Intentionitis: What it is and Why it Matters
It’s happened to everyone, and most of us are guilty of it as well: insincerity. The friend you’ll call “next week” when you know you won’t; the potential employer who insists “we’ll be in touch” and isn’t; the brief sexual liaison whose number you take knowing you’ll never use it. If our insincere moments were considered unpardonable sins, we’d all be on the expressway to hell.
“Intentionitis” is different; it is the replacement of action with sincerely-stated intention. The “sincere” part is crucial. With intentionitis, the likelihood of inaction increases in direct proportion to the sincerity with which the intention is expressed. Simply put, the feeling that you meant to do it trumps the reality that you didn’t.
The most obvious example of intentionitis is the guy who doesn’t call back after the first date. He may have known inside that he was never going to call, but kept telling himself he really would pick up the phone tomorrow. By the time you run into him a year later, he tells you with a straight face that he tried calling. It’s a sleight-of-hand thinking designed to fool himself into whatever narrative makes him feel better about not have done the right thing. Overt mendacity has morphed into lying-adjacent. The motto for this kind of ex-post-facto responsibility dodge is “I never meant to hurt you.” (To which I always retort: “I wish you had. Then at least what you did would make sense.”)
Then there’s the perpetually late co-worker who insists at her salary review that she mostly arrived to work on time — remembering, of course, how sincerely she swore to herself every day that she would. There’s the diet embarked upon with such commitment that 12 pounds disappear from the mental scale by the end of the first day, or the swagger at the party adopted by the guy who just purchased a new gym membership. He borrows from an imagined future reality to pay for self-confidence in the present. It would almost be sweet if he weren’t expecting you to be attracted now to the pecs he intends to be sporting in six months.
For anyone struggling to make it in an artistic realm, intentionitis from those who can get you to the next step can be soul-killing. “This is the year we make your movie” feels like a vote of confidence the first time you hear it; the third time you will probably tell them to keep their optimism to themselves, thank you very much. Of course, in this “power of positive thinking” world, an insistence on realism can come off as churlish and ungrateful. People genuinely think they’re being helpful by telling they believe you’ll win an Oscar some day. As if their desire could a) surpass your own, b) somehow makes your dream more likely to happen.
Intentionitis has always been at the core of how politics works, particularly in a democracy. Voters insist they can’t stand to hear one more broken campaign promise — but they are lying. Ask Walter Mondale, who tried blunt honesty in 1984. “Ronald Reagan I will both raise your taxes. The difference is that I’ll tell you I will, and he won’t.” His straight-talk got him defeated in a landslide. But Reagan was smart about how he lied — his successor, not so much. His “Read My Lips: No New Taxes,” pledge — violated of course — probably cost George H.W. Bush the ’92 election.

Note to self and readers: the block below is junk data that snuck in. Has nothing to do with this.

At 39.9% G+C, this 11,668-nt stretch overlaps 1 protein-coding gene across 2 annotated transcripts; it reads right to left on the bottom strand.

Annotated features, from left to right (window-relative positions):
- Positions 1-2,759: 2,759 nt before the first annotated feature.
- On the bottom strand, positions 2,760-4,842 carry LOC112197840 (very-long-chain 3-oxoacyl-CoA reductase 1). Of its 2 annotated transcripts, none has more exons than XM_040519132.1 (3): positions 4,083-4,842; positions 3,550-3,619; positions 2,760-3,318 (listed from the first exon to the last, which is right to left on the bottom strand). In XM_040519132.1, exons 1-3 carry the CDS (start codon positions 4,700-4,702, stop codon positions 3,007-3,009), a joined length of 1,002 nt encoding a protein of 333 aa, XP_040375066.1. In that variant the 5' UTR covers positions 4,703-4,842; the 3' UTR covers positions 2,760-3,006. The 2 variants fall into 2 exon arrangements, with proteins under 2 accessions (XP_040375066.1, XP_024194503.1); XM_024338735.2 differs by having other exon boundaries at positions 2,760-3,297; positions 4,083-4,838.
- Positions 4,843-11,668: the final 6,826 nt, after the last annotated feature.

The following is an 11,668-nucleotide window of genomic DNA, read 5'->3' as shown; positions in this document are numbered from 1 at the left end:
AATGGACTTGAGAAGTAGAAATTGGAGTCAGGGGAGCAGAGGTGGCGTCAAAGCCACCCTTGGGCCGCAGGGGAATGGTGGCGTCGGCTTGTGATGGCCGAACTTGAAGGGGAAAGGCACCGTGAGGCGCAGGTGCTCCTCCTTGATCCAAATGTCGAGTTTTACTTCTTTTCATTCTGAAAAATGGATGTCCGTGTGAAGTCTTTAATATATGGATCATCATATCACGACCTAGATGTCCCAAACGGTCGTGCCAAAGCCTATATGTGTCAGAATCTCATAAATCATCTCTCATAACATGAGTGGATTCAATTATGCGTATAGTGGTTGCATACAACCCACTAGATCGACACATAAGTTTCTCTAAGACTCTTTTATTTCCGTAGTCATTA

This care not to be pinned down on specifics either way, i.e. “all options have to be on the table,” incurs the wrath of the electorate who conflates anything they don’t want to hear with untruth. Someone like Hillary Clinton suffered mightily for this. “Calculated” and “careful” were oft-heard adjectives about what came out of her mouth. Her fear of being caught in a lie became perceived as lying itself. It was a classic damned-if-do, damned-if-you don’t dilemma; and damned she was, in the end.
Which brings us to the scary reality of Donald Trump — a man who discovered long ago the secret to successful lying was to believe the lie yourself. This is the perverse talent of Trump — he cons himself along with everybody else. When he insisted over and over again that, “Mexico will pay for the wall,” everyone knew, objectively, that this was not true. But there is no objectivity for Trump. His perception in the moment is his only reality. All counterfactual evidence — including his own words — is co-opted by his current subjective belief. Whether his claim is actually true or he has just decided to treat it as truth doesn’t matter. All that’s required — to his base, at least — is that they buy that he buys it. (So he tweeted at Obama in 2013 not to do in Syria exactly what he has himself just done. In his mind there is no contradiction, because he meant that then and he means this now. All that counts is that both times he meant it sincerely.)
I wish I could diagnose intentionitis in Trump and wash my hands of it, but part of our response to it has got to be taking responsibility for how guilty of it we might be ourselves. Let face it: we have all meant well about meaning well, and then wanted credit for having meant well even when we should have known better than open our mouths in the first place.
Good intentions are perfectly laudable. We are much more likely to do the right thing if we already have the right thing in mind. But sincerity is like cotton candy. It looks good and tastes great — but it melts in your mouth, and too much of it will make you sick. It’s spiritually meaningless if not accompanied by action.
Say what you mean and mean what you say. If you don’t know if you can follow through, then don’t say you can. Hold others accountable. Let them know that doubling down on doubtful promises is far worse than saying nothing at all. Mostly don’t try to put your thumb on the scales of the future by raising the volume on how much you really “mean it.”
Beware the road to hell — it’s said to be paved with something.